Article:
Americans perceive technological advances to be a double-edged sword and divide about whether or not technology makes us smarter or dumber, according to an Exclusive Point Taken-Marist Poll. Despite the perceived technological pitfalls, a slim majority of Americans consider the benefits of technology to outweigh the privacy risks associated with it.
When assessing the overall effect of technology, 49% of Americans report it makes people dumber while 46% say technology makes individuals smarter. A slim majority, 51%, says the benefits to society outweigh the privacy risks of technological advances.
On the question of intelligence, Millennials, 53%, and Gen X, 53%, are more likely than Baby Boomers, 48%, and the Silent-Greatest generation, 38%, to say technology makes us dumber.
Generational differences also exist when assessing the risks of technology. Gen X, 50%, is the most likely to report the risks outweigh the benefits while the Silent-Greatest generation is the least likely to stress the potential privacy implications of technology. Also noteworthy, men, 55%, and college graduates, 58%, are more likely than women, 46%, and those without a college degree, 47%, to say technology’s benefits trump the risks.
“If you think younger people are all in for technological revolution, think again,” says Dr. Lee M. Miringoff, Director of The Marist College Institute for Public Opinion. “This national survey shows surprising differences among generations and their appreciation for innovation.”
What are the benefits of technology? Many Americans, 74%, say technology improves
education, and a majority, 54%, believes it makes individuals more productive.
Differences based on education and generation exist here, too. College graduates, 80%, are more likely than those without a college degree, 70%, to think technology makes education better. Generationally, Millennials, 82%, and members of Gen X, 80%, are more likely than Baby Boomers, 65%, and those in the Silent-Greatest generation, 65% to report technology improves education.
College graduates, 65%, are also more likely than those without a degree, 47%, to say technology makes us more productive. The Silent-Greatest generation, 64%, is more likely than other generations to say technology improves productivity. Americans who earn $50,000 or more, 58%, are more inclined than those who make less, 47%, to report technology aids productivity.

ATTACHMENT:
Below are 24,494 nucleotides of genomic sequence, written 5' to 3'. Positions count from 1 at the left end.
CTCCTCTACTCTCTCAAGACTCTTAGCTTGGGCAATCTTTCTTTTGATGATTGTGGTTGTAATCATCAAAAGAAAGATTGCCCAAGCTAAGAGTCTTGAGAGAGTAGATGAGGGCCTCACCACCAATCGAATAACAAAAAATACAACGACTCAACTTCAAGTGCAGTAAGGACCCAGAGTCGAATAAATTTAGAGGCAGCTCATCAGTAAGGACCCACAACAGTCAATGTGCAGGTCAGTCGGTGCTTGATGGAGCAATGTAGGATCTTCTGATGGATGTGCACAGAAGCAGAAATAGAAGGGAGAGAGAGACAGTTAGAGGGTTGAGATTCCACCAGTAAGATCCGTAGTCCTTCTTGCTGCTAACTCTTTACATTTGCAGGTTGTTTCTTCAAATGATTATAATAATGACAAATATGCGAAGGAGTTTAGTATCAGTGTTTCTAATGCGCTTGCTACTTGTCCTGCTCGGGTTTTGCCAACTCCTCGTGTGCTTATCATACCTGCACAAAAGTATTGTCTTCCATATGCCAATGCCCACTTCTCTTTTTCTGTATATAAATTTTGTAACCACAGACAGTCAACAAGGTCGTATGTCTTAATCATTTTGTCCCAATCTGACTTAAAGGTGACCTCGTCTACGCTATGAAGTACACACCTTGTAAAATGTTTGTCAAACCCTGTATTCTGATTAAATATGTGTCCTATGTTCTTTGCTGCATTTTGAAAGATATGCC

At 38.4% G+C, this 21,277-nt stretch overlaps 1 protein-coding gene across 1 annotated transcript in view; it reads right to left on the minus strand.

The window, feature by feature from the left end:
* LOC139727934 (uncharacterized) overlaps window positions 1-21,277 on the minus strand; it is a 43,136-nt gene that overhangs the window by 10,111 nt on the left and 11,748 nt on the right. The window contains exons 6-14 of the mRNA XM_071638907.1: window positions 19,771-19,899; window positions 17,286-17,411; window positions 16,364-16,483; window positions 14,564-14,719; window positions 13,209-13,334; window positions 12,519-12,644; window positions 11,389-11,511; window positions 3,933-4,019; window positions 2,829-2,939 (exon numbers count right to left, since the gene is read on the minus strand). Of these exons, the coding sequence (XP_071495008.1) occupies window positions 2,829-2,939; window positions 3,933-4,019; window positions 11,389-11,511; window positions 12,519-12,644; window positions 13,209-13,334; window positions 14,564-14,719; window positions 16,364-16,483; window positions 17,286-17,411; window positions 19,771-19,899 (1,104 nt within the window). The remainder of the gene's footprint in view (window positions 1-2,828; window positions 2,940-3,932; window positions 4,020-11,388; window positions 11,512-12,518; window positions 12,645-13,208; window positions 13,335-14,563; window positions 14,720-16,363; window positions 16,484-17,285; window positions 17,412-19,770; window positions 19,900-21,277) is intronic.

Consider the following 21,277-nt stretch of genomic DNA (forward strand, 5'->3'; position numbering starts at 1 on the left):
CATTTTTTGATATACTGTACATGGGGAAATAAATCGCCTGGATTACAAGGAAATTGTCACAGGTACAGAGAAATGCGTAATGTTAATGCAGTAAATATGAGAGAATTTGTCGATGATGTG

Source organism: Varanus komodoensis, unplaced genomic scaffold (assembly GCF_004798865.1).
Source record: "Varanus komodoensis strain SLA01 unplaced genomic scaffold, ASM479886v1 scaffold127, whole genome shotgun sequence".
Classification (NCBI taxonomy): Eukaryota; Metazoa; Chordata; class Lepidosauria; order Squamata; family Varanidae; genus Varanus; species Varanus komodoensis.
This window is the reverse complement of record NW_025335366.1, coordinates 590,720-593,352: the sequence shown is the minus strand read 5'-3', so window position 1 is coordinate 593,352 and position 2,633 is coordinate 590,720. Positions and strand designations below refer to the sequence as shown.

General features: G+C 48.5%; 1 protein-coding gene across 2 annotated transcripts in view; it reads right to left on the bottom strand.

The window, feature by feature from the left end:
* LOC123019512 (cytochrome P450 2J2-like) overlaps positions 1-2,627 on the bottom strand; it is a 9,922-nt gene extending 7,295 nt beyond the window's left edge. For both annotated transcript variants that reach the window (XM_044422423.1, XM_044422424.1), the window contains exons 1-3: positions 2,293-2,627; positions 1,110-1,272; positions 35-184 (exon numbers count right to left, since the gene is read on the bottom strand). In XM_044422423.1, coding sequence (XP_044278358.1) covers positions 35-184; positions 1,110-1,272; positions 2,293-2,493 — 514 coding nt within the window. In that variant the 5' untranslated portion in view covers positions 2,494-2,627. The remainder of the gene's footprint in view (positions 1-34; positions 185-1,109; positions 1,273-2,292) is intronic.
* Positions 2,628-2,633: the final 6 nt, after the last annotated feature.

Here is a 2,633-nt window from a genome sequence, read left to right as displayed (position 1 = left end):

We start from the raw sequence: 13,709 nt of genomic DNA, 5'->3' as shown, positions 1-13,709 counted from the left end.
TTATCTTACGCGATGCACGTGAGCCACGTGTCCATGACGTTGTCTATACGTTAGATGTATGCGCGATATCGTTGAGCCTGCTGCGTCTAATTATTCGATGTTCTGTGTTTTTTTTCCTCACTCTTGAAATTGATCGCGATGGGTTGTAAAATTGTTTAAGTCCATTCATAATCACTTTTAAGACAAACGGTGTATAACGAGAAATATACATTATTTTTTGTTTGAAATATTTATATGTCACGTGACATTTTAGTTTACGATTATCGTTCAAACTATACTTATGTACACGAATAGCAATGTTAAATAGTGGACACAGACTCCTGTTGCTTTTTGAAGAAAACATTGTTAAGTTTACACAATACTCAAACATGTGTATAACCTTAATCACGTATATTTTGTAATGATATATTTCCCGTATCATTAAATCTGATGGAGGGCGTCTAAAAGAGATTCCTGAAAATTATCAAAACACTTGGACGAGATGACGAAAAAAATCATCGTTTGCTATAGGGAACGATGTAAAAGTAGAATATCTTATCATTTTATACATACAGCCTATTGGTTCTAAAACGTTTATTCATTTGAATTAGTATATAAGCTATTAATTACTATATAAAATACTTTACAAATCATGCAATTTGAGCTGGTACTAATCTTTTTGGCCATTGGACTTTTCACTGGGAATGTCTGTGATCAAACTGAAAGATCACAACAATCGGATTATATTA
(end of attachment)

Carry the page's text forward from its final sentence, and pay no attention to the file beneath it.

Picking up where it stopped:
However, many Americans perceive technology to be detrimental to humanity and to personal relationships. 71% of residents nationally believe technology is making people less human, and 54% report it makes individuals less connected to family and friends.
Many residents think technology is making people less human. Members of Generation X, 77%, and Baby Boomers, 74%, are the most likely to have this view. Those in the Silent-Greatest generation, 60%, are the least likely to agree with this premise.
Those in the Silent-Greatest generation, 33%, are also the least likely of the generations to say technology enhances our connections to family and friends. Millennials, 48%, are the most likely to report technology keeps us connected but still less than a majority. Looking at gender, men, 48%, are more likely than women, 39%, to believe technology makes people more connected to their loved ones. In fact, a majority of women, 58%, report technology is detrimental to personal relationships.
This survey of 622 adults was conducted March 29th through March 31st, 2016 by The Marist Poll sponsored and funded in partnership with WGBH’s Point Taken. Adults 18 years of age and older residing in the contiguous United States were contacted on landline or mobile numbers and interviewed in English by telephone using live interviewers. Results are statistically significant within ±3.9 percentage points. The error margin was not adjusted for sample weights and increases for cross-tabulations.